Mistake in Czech Anti-Smoking Law Could Make Underage Drinking Legal

A defect in the anti-smoking bill passed in February has Czech legislators scrambling for a last-minute fix

The passage of the anti-smoking law in the Czech Republic in February 2017, was applauded by many for its attempts to make pubs, restaurants, and other public spaces free of secondary smoke.

According to Czech news server, TÝDEN, a major defect in the act could now endanger those it set out to protect. 

The problem stems from the accidental omission of a provision making it an offense to “enable the unauthorized use of narcotic and psychotropic substances by a person under eighteen years of age.”

“It happened accidentally due to a concomitant legislative process,” Ondřej Krátoška from the press department of the Interior Ministry told the publication.

“The situation occurred in the preparation and discussion of the new legislation on civil offenses, which unfortunately was not possible to slot into the government bill due to time restraints,” added Ondřej Macura from the Ministry of Health.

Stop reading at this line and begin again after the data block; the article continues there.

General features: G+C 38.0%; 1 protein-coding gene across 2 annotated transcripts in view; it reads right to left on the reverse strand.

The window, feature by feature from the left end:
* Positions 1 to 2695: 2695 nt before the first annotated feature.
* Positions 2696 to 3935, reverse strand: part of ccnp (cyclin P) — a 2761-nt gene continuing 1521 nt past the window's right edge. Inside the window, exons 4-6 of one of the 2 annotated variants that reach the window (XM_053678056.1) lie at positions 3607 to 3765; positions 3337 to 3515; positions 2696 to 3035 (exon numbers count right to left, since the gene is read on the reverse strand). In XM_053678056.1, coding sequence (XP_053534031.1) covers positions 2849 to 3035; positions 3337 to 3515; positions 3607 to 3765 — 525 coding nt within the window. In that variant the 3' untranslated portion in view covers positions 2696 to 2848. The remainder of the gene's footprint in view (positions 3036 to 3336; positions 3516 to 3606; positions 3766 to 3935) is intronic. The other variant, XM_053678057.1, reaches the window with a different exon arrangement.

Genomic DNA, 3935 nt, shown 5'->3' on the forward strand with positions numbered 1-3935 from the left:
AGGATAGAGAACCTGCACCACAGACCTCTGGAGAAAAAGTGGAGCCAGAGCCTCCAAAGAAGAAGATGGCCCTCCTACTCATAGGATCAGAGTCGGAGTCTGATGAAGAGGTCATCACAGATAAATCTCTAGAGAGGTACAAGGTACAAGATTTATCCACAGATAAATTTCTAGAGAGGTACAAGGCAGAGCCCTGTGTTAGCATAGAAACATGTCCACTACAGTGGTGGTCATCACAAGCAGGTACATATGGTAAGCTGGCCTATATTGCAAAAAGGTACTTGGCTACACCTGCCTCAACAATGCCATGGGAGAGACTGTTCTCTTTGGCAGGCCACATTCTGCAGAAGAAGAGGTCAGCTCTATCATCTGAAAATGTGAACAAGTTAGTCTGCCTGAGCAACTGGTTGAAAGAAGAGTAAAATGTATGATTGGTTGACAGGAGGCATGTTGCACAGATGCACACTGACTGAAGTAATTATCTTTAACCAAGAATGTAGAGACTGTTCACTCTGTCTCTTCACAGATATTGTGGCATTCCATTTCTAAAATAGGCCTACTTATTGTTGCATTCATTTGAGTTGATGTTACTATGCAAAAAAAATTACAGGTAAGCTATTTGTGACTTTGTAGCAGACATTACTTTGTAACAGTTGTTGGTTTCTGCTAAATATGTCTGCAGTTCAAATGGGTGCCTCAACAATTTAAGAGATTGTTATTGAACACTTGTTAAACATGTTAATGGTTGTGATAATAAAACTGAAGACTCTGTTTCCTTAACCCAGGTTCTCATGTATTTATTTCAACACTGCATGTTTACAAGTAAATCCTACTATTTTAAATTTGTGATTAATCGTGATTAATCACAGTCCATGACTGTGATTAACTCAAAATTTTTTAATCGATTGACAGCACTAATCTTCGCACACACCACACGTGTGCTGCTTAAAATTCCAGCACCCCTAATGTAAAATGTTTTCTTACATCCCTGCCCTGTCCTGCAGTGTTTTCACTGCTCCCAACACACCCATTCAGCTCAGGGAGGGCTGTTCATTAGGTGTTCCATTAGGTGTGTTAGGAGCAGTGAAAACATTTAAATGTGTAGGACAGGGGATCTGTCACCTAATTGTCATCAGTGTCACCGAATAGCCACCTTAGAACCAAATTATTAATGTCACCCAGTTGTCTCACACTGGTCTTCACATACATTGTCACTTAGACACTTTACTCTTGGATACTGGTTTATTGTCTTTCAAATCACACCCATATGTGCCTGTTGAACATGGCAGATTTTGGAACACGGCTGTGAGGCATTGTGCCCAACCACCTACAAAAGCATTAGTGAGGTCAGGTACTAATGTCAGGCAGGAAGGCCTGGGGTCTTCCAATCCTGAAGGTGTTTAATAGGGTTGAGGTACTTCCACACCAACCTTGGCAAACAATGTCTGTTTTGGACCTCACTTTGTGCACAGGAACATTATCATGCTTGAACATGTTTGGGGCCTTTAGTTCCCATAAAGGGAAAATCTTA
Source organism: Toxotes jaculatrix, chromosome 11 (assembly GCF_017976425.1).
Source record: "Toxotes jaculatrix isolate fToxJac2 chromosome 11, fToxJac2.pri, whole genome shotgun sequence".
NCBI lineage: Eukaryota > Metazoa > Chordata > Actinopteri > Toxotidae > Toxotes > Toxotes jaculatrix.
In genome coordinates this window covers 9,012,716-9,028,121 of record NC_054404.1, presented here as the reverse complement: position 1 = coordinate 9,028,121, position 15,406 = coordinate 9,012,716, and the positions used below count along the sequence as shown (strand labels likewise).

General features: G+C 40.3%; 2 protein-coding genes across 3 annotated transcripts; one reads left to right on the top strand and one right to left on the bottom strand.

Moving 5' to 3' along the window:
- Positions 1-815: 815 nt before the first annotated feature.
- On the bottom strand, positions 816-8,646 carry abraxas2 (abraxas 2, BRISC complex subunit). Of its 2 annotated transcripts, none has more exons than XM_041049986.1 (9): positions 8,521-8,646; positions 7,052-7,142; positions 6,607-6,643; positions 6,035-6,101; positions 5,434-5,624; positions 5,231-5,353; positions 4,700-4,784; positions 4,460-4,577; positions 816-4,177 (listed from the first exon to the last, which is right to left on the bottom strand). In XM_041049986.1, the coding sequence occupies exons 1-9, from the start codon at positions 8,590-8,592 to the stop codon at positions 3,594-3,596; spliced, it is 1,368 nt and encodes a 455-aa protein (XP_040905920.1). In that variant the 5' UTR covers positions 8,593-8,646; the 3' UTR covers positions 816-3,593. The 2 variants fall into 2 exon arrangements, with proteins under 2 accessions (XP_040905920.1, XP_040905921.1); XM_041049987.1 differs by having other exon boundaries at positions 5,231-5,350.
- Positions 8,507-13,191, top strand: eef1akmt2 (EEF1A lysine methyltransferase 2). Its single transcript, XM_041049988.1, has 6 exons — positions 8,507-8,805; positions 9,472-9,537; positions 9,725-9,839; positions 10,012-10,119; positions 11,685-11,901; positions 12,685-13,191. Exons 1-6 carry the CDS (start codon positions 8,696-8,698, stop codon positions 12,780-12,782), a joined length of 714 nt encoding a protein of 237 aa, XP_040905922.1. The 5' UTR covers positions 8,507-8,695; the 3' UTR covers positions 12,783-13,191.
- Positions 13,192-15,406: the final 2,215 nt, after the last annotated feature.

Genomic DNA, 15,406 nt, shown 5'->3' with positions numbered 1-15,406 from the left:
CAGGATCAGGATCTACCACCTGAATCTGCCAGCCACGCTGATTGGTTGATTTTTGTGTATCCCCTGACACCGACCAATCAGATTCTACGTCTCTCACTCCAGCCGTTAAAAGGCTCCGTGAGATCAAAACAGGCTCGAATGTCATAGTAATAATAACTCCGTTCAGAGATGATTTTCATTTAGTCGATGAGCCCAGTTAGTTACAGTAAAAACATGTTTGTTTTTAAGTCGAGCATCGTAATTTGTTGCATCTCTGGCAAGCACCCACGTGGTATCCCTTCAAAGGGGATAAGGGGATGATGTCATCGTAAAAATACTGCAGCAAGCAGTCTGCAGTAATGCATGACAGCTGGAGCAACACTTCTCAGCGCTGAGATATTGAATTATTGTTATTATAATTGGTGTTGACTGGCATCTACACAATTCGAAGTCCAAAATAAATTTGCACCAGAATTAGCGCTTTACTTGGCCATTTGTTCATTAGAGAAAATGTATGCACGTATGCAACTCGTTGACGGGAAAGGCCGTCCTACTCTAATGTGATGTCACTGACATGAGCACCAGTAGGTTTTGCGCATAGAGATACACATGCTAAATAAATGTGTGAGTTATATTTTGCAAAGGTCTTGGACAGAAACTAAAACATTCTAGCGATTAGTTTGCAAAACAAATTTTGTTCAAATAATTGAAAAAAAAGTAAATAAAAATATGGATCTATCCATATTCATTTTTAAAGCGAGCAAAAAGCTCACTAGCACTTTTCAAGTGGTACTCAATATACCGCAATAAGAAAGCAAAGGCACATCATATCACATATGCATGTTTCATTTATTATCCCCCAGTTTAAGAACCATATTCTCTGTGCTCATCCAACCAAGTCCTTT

The smoking ban is due to take effect on May 31.

Legislators say they are now trying to pass a last-minute correction that would return the amendment to the new anti-smoking bill as a punishable offense.

That amendment is currently awaiting approval by the Chamber of Deputies.

In addition, it must be approved by the Senate and signed by the president; if the provision is not approved and added to the new anti-smoking bill by June, it could actually take effect in July.


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